These women’s bodies do not exist to teach women in our part of the world a “lesson” about what happens if you’re not a good girl who keeps her bra on. There is nothing wrong or inferior or degrading or primitive about sagging breasts. There is nothing wrong or inferior or degrading or primitive about non-Western standards of beauty. And there is nothing wrong or inferior or degrading or primitive about a culture placing more emphasis on the practical function of breasts rather than their decorative nature. And people need to stop acting like there is.
Sagging breasts: It’s not just a “tribal” thing. All photos of women who have never been pregnant. All photos via 007b.com.
Moreover, when we pretend that sagging breasts are attributable to anything other than the factors mentioned above, we do women a disservice. Sagging breasts aren’t something that happen because you’re “irresponsible” and went too long without wearing a bra. They’re something that happens as a side effect of being alive and carrying life. Some women’s breasts sag when they’re 18. Some women’s breasts sag when they get pregnant for the first time. Some women’s breasts sag when they become senior citizens. But ptosis (there’s that word again!) is a natural part of life, and there is no miracle bra, cream, or contraption (short of surgery) that will change that. Let’s stop setting women up for failure with unrealistic expectations. Sagging is okay. More than okay, it’s perfectly normal.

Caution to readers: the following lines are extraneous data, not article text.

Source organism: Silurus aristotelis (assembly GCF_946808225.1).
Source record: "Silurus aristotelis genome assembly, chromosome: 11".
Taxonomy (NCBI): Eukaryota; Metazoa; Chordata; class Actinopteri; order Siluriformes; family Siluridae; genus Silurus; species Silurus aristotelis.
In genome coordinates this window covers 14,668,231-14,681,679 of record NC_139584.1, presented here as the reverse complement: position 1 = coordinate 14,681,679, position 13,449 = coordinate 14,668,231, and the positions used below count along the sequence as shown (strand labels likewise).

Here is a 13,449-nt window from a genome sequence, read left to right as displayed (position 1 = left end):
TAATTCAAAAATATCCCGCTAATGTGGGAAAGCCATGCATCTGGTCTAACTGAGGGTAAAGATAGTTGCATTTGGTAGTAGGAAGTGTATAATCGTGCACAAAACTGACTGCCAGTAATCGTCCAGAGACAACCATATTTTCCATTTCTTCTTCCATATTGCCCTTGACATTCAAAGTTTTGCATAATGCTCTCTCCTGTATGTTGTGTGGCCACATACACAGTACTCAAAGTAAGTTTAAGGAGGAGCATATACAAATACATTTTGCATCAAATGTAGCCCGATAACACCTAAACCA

There are tons of great reasons to wear a bra anyway.